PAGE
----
No matter what the personality of your organization, take some personal ownership in helping to create improvement. When interviewing executives for my book, Rosslyn Kleeman, Chair of the Coalition for Effective Change encouraged, "Be outgoing, confident, and daring in your thinking. Even if there is no collegial atmosphere in a workplace, do it yourself and create one. It will make politics much easier to navigate." Rosslyn's advice to "do it yourself" is so right. It is up to you to create the kind of changes you want to see more of in your workplace. Strategies to keep in mind as you maneuver through politics include:
Sometimes getting bored on the job is a good thing. After graduating with a communications degree from the University of Maryland, Chinese native Mei Xu looked for her ideal corporate job in Washington, DC. No such job appeared though and she ultimately accepted a job offer with a New York-based company in the medical equipment industry. Mei realized all too quickly that she was disenchanted by the joyless, mismatched work she faced each day, and knew it was time to try something different.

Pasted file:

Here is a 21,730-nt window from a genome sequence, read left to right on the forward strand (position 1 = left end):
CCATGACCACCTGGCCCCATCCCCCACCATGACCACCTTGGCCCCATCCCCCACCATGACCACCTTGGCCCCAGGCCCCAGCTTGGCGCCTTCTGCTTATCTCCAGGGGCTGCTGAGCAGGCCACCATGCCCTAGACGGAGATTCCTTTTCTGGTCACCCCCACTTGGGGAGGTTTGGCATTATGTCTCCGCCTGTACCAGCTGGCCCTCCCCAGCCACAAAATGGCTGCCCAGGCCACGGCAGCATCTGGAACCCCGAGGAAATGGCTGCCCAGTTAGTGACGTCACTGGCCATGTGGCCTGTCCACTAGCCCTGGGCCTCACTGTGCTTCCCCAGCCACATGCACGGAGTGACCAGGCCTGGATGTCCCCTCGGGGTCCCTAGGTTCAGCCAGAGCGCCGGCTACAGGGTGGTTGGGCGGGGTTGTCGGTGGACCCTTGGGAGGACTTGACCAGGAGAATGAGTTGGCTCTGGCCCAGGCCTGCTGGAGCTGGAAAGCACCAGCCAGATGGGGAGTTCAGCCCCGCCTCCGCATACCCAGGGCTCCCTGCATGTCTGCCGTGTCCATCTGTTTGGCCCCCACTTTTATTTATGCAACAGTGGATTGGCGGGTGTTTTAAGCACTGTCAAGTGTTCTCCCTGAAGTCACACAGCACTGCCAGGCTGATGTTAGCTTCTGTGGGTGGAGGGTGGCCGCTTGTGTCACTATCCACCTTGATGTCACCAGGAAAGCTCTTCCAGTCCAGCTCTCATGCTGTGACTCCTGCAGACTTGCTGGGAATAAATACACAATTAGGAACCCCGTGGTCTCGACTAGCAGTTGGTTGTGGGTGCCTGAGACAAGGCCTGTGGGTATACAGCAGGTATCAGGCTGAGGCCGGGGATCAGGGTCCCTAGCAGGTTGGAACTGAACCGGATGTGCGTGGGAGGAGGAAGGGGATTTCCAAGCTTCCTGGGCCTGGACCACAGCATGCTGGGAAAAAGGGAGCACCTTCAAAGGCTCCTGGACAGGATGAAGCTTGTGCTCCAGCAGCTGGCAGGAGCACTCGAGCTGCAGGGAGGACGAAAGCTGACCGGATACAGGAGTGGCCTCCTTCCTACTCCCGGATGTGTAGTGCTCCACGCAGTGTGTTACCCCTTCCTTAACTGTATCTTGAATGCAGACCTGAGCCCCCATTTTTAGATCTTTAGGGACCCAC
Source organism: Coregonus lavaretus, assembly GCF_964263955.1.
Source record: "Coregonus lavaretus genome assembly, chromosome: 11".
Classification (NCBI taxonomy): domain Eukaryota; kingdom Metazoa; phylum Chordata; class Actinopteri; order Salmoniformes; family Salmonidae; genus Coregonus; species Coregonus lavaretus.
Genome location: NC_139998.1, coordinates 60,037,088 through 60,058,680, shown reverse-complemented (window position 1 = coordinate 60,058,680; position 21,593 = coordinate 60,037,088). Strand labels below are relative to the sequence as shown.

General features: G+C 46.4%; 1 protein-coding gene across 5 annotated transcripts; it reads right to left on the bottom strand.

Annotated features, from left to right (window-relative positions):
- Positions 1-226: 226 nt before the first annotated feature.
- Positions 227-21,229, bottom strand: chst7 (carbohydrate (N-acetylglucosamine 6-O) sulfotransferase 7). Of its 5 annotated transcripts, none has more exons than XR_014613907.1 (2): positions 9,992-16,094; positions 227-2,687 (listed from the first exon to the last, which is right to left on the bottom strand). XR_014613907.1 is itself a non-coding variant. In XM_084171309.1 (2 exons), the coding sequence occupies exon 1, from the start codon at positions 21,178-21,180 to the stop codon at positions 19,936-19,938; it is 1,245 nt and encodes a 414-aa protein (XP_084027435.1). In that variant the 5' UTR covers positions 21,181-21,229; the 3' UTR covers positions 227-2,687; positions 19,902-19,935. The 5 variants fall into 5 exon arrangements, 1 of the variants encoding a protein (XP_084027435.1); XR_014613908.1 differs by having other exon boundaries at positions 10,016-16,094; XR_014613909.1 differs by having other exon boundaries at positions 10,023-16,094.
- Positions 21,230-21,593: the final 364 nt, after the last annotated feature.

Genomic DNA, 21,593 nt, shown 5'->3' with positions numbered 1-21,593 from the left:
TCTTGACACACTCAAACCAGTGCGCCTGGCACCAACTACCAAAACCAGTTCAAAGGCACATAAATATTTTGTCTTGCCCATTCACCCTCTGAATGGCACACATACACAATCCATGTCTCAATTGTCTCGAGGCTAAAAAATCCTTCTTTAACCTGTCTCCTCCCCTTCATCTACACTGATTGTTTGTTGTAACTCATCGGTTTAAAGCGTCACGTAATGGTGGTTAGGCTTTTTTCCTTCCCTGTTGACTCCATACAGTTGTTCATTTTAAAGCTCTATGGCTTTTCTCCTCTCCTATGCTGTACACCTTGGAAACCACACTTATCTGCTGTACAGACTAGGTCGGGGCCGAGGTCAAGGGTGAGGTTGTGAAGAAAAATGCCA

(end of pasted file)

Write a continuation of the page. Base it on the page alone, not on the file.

The onslaught of television shows targeted at teenage girls might lead you to believe that TV executives don't think highly of young women. At least that's the message implicit in much of the current programming.
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